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If you are someone who experiences time scarcity because of your devotion to endurance multi-sports, you are in the right place here at Schedule U.


Well, when I completed my one and only full-iron distance event, I learned a few things about preparing for a long-course race.

Anyone who has attempted to complete a triathlon knows that time management can easily be considered to be The Hidden Triathlon Discipline.  Unless you happen to be in the top 5-10 percent of triathletes who can make a living on the sport, you are probably holding down a full-job while trying to get in your 10-20 hours per week of training.

That, as you know, is a challenge.

A lot of people decide to compete in a triathlon. A smaller number make it to the start line. Some don’t finish the race. Chances are, there’s a high correlation between each individual’s time management skills and their success, a fact known to those who have been around the sport for a while.

If you’re a triathlete, you may know what I mean. A decision to go faster, or do longer races is a choice to spend more time on the sport either swimming, cycling, running, lifting, stretching or resting. At some point, to fit everything in, you must become someone who uses time-blocking techniques.

You belong to that group of people who use their calendars as their mission control – a place to coordinate their entire lives, including their training. They budget their time carefully, with a passion that looks obsessive to outsiders who don’t understand. If you are already time-blocking, you are engaged in an exacting exercise… pulling value out of every nook and cranny of your week.

Outsiders to the sport don’t see the need for this skill as readily. They fail to grasp the bigger picture – your commitment to triathlon represents a single area of excellence. It’s highly visible, and easy to measure, but it’s just a symbol of your entire life and your larger ambitions. Time-blocking is not just a fancy training trick.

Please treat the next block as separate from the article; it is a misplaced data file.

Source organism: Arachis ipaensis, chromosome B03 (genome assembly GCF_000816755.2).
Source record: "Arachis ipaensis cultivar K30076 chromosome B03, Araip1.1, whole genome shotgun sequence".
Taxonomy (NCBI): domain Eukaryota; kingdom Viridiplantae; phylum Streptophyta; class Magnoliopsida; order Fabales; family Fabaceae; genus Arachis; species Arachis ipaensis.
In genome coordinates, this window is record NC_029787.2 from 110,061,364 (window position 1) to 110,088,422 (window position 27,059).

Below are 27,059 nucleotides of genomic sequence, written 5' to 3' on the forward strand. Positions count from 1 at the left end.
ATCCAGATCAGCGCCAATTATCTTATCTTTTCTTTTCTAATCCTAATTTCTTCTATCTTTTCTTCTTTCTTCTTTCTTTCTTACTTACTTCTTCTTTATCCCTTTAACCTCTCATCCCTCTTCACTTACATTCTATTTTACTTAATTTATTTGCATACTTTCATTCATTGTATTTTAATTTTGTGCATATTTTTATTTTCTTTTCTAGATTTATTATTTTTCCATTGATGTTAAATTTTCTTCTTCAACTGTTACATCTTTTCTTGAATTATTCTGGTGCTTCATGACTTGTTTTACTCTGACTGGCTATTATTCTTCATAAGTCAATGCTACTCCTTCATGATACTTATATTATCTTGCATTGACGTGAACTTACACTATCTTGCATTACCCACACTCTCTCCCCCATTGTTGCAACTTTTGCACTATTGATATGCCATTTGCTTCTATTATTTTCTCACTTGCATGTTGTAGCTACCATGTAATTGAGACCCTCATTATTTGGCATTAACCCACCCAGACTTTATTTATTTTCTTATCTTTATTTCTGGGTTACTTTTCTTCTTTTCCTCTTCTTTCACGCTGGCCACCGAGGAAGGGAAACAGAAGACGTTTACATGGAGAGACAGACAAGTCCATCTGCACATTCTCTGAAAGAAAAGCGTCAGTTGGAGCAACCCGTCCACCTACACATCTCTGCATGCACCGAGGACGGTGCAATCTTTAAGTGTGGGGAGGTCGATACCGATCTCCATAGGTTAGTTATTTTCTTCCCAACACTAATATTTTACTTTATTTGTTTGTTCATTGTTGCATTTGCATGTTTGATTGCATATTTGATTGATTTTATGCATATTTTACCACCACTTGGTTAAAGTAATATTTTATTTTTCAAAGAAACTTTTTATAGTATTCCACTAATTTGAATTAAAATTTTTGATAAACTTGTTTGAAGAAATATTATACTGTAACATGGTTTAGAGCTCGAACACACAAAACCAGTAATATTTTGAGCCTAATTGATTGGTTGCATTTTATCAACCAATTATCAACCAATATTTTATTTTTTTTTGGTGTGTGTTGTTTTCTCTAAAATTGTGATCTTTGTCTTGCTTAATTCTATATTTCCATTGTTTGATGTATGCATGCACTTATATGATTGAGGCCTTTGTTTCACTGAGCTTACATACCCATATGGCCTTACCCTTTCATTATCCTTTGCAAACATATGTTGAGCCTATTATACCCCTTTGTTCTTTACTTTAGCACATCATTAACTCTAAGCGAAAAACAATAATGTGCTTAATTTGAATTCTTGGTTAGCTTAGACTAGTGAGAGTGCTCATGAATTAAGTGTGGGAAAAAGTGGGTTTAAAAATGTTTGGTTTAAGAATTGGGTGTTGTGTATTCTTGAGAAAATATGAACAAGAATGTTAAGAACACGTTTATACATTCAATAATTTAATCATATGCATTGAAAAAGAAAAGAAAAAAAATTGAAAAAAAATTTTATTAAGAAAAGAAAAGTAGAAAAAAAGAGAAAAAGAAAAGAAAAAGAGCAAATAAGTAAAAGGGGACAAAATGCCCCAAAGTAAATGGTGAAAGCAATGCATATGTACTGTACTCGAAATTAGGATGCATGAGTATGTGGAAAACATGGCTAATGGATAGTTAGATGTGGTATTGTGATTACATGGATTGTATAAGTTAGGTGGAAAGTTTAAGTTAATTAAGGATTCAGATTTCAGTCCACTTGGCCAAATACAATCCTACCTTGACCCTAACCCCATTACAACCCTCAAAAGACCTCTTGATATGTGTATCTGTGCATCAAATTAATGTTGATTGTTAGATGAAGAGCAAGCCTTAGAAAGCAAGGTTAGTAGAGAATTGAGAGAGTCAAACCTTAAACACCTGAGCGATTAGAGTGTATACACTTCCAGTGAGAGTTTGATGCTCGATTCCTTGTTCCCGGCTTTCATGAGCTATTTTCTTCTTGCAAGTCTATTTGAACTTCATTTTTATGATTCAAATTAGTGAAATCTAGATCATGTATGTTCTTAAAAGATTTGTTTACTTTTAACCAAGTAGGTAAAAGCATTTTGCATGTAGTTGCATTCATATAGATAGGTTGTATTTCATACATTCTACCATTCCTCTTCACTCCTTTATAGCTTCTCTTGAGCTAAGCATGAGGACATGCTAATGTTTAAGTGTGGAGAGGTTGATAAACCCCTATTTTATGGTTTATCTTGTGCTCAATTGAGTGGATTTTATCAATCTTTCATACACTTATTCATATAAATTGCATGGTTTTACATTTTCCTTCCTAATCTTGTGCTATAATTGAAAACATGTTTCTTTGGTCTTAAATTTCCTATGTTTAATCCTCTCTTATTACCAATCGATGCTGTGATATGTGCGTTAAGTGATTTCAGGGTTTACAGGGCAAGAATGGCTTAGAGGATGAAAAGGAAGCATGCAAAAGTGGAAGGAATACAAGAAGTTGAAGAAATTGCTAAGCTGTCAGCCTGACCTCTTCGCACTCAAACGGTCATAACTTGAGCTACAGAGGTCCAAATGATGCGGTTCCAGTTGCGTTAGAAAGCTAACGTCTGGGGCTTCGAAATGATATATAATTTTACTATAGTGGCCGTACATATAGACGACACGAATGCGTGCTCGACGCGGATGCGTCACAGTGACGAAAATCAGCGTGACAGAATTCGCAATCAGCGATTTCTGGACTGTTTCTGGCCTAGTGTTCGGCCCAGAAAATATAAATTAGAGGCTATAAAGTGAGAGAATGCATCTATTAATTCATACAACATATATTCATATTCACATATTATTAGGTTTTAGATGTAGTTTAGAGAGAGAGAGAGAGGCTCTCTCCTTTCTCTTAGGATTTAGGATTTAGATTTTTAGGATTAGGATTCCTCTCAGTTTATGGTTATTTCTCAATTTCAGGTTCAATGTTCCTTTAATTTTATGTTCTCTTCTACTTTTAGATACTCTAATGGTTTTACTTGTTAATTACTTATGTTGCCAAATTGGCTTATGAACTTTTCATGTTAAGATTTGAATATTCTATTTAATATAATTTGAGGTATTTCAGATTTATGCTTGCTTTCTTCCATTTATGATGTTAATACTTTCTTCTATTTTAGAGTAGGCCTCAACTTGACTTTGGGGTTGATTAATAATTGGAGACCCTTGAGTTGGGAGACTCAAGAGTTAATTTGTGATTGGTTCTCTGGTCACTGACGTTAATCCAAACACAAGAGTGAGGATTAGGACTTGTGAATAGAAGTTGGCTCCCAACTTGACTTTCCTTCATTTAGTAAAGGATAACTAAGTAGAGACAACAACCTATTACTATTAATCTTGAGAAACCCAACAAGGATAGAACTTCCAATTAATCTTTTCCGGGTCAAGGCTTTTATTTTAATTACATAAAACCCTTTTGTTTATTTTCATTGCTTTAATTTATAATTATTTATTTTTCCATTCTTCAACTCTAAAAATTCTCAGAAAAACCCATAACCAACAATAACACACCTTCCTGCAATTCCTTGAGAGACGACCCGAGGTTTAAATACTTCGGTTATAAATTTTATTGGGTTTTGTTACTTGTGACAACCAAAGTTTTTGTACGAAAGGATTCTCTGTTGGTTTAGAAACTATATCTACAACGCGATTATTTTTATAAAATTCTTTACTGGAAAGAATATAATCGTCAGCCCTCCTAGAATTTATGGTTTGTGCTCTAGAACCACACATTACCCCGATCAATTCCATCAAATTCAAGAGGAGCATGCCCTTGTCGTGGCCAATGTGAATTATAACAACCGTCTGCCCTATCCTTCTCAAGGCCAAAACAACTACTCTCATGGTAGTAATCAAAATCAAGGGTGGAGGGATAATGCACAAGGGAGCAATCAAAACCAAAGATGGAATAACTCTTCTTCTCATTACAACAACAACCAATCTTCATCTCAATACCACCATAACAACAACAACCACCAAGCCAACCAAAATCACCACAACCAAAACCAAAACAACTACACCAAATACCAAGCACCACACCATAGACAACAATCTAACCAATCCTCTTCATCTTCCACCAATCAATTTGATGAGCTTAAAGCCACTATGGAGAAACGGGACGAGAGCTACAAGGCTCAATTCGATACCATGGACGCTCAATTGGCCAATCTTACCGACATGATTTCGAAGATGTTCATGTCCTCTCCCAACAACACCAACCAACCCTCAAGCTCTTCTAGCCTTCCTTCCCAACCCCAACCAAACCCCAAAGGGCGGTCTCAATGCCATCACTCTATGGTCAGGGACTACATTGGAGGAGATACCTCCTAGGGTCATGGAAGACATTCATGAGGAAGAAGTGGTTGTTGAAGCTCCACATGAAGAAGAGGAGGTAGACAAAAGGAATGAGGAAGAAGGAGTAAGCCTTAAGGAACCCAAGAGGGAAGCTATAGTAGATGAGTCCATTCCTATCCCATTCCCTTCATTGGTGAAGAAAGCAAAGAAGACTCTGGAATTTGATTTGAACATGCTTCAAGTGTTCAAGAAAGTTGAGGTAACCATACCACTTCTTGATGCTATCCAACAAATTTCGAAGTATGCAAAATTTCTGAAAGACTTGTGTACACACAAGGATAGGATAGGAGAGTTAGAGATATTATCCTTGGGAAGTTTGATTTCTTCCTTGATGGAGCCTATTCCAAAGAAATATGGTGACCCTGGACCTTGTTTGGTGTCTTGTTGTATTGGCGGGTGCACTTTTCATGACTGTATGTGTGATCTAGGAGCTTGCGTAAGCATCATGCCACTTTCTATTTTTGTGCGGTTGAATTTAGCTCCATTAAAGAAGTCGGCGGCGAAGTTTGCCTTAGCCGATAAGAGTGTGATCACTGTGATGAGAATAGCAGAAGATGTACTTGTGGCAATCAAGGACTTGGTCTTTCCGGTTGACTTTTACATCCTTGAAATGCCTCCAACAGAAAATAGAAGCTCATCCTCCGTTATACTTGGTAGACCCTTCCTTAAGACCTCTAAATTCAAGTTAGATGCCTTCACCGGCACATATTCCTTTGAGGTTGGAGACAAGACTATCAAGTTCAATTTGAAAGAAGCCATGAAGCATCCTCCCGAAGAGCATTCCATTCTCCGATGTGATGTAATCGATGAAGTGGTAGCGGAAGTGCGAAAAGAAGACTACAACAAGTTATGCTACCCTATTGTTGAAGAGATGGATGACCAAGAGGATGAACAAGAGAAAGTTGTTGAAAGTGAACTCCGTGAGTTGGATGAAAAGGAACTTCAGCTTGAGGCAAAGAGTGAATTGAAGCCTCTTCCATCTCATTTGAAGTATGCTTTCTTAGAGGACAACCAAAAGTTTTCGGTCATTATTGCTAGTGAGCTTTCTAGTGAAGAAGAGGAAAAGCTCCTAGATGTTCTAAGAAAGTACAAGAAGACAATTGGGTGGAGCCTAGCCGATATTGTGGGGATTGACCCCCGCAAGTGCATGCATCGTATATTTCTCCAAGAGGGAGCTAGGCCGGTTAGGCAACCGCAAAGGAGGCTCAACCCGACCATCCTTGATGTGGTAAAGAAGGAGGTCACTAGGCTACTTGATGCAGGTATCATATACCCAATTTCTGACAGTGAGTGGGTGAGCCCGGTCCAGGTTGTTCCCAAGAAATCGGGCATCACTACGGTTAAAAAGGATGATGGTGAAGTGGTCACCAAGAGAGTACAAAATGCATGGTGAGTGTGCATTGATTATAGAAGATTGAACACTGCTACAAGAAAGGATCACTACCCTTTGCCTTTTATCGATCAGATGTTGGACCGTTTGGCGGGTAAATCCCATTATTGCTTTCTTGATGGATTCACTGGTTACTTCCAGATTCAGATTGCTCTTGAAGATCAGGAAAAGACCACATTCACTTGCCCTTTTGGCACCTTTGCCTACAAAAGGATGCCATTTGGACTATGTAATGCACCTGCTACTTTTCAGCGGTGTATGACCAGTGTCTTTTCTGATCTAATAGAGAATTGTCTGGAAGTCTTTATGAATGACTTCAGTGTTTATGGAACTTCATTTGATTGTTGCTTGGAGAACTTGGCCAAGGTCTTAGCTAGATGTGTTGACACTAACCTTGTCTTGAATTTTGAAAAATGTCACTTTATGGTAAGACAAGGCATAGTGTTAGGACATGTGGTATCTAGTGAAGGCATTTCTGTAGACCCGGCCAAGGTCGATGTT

Case in point: I had a friend who was in the US Army Special Forces. Once, while we were at church, a grizzled veteran approached him and slowly read the badges on his uniform through heavy trifocals.  Without introducing himself, he nodded slowly, taking in the story told by the badges. Then he asked, with a tremble in his voice: “Son, can I shake your hand? I want to thank you for your service to this country.”

Truth be told, afterwards I had to ask “What happened back there?” His Purple Heart and other commendations didn’t mean a thing to me before this episode, but after he explained, I realized he had just never told me he was someone special.

If you’re reading these words because you have, in the past, signed up for a race, I know you’re special too.  You set a stretch goal for yourself, separated yourself from many of your friends, family, work and hobbies in a determined effort to accomplish something  extraordinary. Schedule U may start out for you as a way to learn a particular skill demanded by an extreme sport, but for many, it evolves into more: a way to conduct their lives so that it’s excellent, balanced and fulfilling in every aspect. Special.

If this resonates with you, then join me in learning some of the most advanced time management skills on the planet by taking my free program, A Course in Scheduling.  After completing it, your race training won’t be the same.

Neither will your life.